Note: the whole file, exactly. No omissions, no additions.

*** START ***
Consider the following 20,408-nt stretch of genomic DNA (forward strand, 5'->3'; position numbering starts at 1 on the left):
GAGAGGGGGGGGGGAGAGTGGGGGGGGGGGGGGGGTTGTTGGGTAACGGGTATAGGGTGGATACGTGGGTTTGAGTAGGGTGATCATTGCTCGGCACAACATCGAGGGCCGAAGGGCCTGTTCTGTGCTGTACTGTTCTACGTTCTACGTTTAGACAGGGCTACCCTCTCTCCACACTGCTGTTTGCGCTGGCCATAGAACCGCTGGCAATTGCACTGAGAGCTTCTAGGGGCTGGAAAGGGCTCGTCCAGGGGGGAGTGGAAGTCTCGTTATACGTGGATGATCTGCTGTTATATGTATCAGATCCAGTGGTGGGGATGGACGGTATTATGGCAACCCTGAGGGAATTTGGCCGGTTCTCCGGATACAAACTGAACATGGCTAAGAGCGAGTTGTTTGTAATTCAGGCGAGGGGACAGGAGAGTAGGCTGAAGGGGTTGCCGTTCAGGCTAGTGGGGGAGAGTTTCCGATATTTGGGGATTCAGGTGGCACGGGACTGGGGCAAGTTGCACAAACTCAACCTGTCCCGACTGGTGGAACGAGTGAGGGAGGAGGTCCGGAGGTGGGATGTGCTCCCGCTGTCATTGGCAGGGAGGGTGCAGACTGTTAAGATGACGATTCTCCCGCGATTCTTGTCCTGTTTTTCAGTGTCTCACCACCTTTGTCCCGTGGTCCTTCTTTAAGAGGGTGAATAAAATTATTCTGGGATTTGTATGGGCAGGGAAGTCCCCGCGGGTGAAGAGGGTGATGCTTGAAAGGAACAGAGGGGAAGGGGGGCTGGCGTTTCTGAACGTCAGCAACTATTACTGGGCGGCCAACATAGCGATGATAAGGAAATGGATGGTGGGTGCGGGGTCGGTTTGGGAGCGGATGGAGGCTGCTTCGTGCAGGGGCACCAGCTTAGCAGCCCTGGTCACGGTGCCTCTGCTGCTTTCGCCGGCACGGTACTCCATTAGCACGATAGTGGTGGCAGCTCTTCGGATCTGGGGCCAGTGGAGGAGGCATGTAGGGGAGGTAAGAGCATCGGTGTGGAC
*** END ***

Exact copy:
Consider the following 20,408-nt stretch of genomic DNA (forward strand, 5'->3'; position numbering starts at 1 on the left):
GAGAGGGGGGGGGGAGAGTGGGGGGGGGGGGGGGGTTGTTGGGTAACGGGTATAGGGTGGATACGTGGGTTTGAGTAGGGTGATCATTGCTCGGCACAACATCGAGGGCCGAAGGGCCTGTTCTGTGCTGTACTGTTCTACGTTCTACGTTTAGACAGGGCTACCCTCTCTCCACACTGCTGTTTGCGCTGGCCATAGAACCGCTGGCAATTGCACTGAGAGCTTCTAGGGGCTGGAAAGGGCTCGTCCAGGGGGGAGTGGAAGTCTCGTTATACGTGGATGATCTGCTGTTATATGTATCAGATCCAGTGGTGGGGATGGACGGTATTATGGCAACCCTGAGGGAATTTGGCCGGTTCTCCGGATACAAACTGAACATGGCTAAGAGCGAGTTGTTTGTAATTCAGGCGAGGGGACAGGAGAGTAGGCTGAAGGGGTTGCCGTTCAGGCTAGTGGGGGAGAGTTTCCGATATTTGGGGATTCAGGTGGCACGGGACTGGGGCAAGTTGCACAAACTCAACCTGTCCCGACTGGTGGAACGAGTGAGGGAGGAGGTCCGGAGGTGGGATGTGCTCCCGCTGTCATTGGCAGGGAGGGTGCAGACTGTTAAGATGACGATTCTCCCGCGATTCTTGTCCTGTTTTTCAGTGTCTCACCACCTTTGTCCCGTGGTCCTTCTTTAAGAGGGTGAATAAAATTATTCTGGGATTTGTATGGGCAGGGAAGTCCCCGCGGGTGAAGAGGGTGATGCTTGAAAGGAACAGAGGGGAAGGGGGGCTGGCGTTTCTGAACGTCAGCAACTATTACTGGGCGGCCAACATAGCGATGATAAGGAAATGGATGGTGGGTGCGGGGTCGGTTTGGGAGCGGATGGAGGCTGCTTCGTGCAGGGGCACCAGCTTAGCAGCCCTGGTCACGGTGCCTCTGCTGCTTTCGCCGGCACGGTACTCCATTAGCACGATAGTGGTGGCAGCTCTTCGGATCTGGGGCCAGTGGAGGAGGCATGTAGGGGAGGTAAGAGCATCGGTGTGGAC